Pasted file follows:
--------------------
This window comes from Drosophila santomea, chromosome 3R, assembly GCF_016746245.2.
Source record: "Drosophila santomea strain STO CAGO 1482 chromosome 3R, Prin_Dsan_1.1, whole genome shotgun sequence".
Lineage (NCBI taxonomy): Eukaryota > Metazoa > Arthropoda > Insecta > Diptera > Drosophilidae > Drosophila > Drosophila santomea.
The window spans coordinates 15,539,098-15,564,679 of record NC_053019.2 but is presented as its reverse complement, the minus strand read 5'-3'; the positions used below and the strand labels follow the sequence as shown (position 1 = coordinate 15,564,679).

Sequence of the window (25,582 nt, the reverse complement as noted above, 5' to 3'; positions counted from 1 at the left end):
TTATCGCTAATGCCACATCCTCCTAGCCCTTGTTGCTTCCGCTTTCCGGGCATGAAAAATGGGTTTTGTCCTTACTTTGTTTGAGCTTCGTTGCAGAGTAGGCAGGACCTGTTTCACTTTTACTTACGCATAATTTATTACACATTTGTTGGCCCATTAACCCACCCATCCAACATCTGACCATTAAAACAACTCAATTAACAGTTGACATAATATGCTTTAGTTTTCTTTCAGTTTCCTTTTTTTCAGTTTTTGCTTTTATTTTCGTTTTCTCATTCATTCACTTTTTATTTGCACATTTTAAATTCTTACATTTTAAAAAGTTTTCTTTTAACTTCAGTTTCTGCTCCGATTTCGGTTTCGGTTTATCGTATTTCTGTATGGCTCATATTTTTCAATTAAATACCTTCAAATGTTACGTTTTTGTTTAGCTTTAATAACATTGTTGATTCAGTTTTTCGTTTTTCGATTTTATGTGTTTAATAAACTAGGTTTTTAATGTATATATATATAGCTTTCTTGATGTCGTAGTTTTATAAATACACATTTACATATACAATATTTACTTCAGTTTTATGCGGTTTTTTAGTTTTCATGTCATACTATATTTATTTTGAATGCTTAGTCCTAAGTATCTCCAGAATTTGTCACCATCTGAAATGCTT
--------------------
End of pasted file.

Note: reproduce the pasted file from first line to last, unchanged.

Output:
This window comes from Drosophila santomea, chromosome 3R, assembly GCF_016746245.2.
Source record: "Drosophila santomea strain STO CAGO 1482 chromosome 3R, Prin_Dsan_1.1, whole genome shotgun sequence".
Lineage (NCBI taxonomy): Eukaryota > Metazoa > Arthropoda > Insecta > Diptera > Drosophilidae > Drosophila > Drosophila santomea.
The window spans coordinates 15,539,098-15,564,679 of record NC_053019.2 but is presented as its reverse complement, the minus strand read 5'-3'; the positions used below and the strand labels follow the sequence as shown (position 1 = coordinate 15,564,679).

Sequence of the window (25,582 nt, the reverse complement as noted above, 5' to 3'; positions counted from 1 at the left end):
TTATCGCTAATGCCACATCCTCCTAGCCCTTGTTGCTTCCGCTTTCCGGGCATGAAAAATGGGTTTTGTCCTTACTTTGTTTGAGCTTCGTTGCAGAGTAGGCAGGACCTGTTTCACTTTTACTTACGCATAATTTATTACACATTTGTTGGCCCATTAACCCACCCATCCAACATCTGACCATTAAAACAACTCAATTAACAGTTGACATAATATGCTTTAGTTTTCTTTCAGTTTCCTTTTTTTCAGTTTTTGCTTTTATTTTCGTTTTCTCATTCATTCACTTTTTATTTGCACATTTTAAATTCTTACATTTTAAAAAGTTTTCTTTTAACTTCAGTTTCTGCTCCGATTTCGGTTTCGGTTTATCGTATTTCTGTATGGCTCATATTTTTCAATTAAATACCTTCAAATGTTACGTTTTTGTTTAGCTTTAATAACATTGTTGATTCAGTTTTTCGTTTTTCGATTTTATGTGTTTAATAAACTAGGTTTTTAATGTATATATATATAGCTTTCTTGATGTCGTAGTTTTATAAATACACATTTACATATACAATATTTACTTCAGTTTTATGCGGTTTTTTAGTTTTCATGTCATACTATATTTATTTTGAATGCTTAGTCCTAAGTATCTCCAGAATTTGTCACCATCTGAAATGCTT